COVID-19: THE SYSTEM, Part 2

In Part 1 we ended with the documentary’s discussion of the type of business model that has been created around COVID-19, or to match the title of the film, a system. The system consists of interlocking and mutually enforcing actors, institutions, and processes: Government, working in tandem with establishment scientists, transnational business interests and the […]

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After a Year of Being Locked Down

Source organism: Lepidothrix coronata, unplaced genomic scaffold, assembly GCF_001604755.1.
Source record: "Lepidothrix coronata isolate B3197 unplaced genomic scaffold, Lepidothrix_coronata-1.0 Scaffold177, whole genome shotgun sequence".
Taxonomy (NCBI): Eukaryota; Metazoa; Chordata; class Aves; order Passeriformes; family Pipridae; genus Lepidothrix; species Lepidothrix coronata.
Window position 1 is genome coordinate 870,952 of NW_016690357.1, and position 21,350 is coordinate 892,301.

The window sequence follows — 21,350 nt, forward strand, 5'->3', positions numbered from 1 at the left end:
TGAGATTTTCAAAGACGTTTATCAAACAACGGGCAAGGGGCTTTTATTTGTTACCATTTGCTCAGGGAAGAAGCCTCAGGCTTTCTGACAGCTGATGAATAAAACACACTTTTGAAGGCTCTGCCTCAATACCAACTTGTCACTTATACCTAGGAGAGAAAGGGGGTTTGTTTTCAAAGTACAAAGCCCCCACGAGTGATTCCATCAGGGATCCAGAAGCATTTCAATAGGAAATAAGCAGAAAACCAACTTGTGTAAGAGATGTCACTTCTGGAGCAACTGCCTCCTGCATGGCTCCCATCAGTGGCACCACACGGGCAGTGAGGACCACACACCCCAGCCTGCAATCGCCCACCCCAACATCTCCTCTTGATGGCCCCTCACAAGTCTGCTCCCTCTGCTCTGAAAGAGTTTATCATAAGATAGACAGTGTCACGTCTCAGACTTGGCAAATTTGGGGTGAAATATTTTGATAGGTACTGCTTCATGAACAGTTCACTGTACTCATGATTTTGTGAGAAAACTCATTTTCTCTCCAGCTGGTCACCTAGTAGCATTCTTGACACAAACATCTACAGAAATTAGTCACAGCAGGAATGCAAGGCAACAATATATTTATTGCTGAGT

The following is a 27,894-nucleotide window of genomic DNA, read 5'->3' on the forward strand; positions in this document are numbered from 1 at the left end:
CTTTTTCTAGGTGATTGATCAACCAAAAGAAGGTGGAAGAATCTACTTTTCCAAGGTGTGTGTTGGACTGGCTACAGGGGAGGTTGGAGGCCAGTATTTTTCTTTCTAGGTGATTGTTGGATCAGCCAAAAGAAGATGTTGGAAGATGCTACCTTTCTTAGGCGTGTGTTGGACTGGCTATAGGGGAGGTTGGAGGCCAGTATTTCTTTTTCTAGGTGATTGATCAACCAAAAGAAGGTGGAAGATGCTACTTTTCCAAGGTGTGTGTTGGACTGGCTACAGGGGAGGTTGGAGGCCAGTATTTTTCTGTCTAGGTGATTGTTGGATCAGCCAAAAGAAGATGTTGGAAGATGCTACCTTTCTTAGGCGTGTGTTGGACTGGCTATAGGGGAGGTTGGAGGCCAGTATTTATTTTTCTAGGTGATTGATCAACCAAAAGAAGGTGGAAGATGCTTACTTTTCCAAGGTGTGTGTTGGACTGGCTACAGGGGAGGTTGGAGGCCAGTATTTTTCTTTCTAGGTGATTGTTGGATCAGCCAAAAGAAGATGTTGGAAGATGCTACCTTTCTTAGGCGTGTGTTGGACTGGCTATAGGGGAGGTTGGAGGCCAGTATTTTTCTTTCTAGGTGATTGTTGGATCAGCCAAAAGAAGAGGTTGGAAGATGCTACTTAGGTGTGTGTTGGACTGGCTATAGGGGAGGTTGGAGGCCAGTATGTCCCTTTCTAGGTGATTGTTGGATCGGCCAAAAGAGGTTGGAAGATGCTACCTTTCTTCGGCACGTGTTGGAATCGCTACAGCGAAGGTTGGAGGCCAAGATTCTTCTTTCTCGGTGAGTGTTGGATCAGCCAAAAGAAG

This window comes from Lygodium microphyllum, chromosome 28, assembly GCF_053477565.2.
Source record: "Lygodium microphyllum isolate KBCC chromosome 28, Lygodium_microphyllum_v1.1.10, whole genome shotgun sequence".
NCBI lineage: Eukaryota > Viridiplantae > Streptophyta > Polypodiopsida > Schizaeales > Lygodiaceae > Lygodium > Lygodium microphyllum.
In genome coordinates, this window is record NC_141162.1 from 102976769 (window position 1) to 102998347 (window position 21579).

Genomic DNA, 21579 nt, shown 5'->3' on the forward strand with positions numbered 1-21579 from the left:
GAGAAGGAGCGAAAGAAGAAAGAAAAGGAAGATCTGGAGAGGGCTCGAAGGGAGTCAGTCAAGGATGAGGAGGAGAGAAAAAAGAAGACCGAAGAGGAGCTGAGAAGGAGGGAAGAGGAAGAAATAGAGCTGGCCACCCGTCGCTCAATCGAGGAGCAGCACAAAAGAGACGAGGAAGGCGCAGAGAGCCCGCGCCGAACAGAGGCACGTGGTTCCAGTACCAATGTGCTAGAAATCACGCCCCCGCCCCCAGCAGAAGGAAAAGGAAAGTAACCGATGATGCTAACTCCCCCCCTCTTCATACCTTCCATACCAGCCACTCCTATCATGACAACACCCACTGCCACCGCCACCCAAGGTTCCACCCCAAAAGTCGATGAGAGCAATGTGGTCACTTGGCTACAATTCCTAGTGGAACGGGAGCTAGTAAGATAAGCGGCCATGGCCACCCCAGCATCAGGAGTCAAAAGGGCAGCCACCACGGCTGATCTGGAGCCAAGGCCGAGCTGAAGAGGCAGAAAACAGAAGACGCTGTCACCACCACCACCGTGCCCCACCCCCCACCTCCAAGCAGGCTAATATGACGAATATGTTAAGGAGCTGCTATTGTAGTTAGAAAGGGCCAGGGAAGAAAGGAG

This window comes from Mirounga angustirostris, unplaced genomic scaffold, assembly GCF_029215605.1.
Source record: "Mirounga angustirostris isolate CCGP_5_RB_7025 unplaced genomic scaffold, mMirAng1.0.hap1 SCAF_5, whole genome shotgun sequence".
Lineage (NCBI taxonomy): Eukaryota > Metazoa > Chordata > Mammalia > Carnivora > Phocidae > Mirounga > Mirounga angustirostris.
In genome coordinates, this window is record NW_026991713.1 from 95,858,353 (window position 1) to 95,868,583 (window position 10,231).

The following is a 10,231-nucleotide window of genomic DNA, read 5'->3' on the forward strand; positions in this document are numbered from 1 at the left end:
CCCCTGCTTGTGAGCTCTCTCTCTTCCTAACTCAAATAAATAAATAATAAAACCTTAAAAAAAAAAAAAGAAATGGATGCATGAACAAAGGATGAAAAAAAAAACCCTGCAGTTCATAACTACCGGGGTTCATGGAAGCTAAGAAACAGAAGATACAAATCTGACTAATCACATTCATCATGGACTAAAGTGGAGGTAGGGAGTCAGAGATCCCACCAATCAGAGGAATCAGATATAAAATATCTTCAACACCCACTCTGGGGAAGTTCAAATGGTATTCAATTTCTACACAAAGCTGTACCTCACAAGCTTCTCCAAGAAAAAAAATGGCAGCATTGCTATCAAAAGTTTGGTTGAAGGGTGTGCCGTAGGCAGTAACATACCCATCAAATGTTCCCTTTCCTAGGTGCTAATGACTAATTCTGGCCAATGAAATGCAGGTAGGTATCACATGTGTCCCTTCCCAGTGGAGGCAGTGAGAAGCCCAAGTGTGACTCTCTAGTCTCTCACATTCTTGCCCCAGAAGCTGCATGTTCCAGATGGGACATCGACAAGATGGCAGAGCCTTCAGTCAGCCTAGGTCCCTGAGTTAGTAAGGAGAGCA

Nobody (as far as I know) has commented on how hard this year of lockdowns has been on university professors. That’s good: nobody should. Many millions of workers at home and abroad, and those who have lost employment, or their health, have had a far worse time. In part because of COVID-19, and in even larger part because of the disproportional political responses that were rooted in neither science nor logic, but rather an effort to criminalize and distract populations, the world has experienced an infernal year. It is not yet over, even as a couple of countries in the Centre/the First World/the Global North begin to reopen. In most other countries, the situation remains dire, and in quite a few it is even worsening. New states of emergency, new curfews, and some particularly virulent strains of the virus (particularly the Brazilian and Indian mutations), combined with porous borders and inept state management, result in Year Two of misery. If one has faith in the efficacy and safety of mRNA treatments called vaccines, then one should note how uneven and unequal the global distribution of these products has been, a fact that brings back to life what never really went away: a worldwide division between Centre and Periphery. “The coming year could be a story of two worlds undermining each other,” as explained in an article in The Atlantic. It will be 2022 already when vaccines will become available to more than just 20% of the world’s population, and in the meantime populations in most of the world are dealing with sometimes monstrous mutations.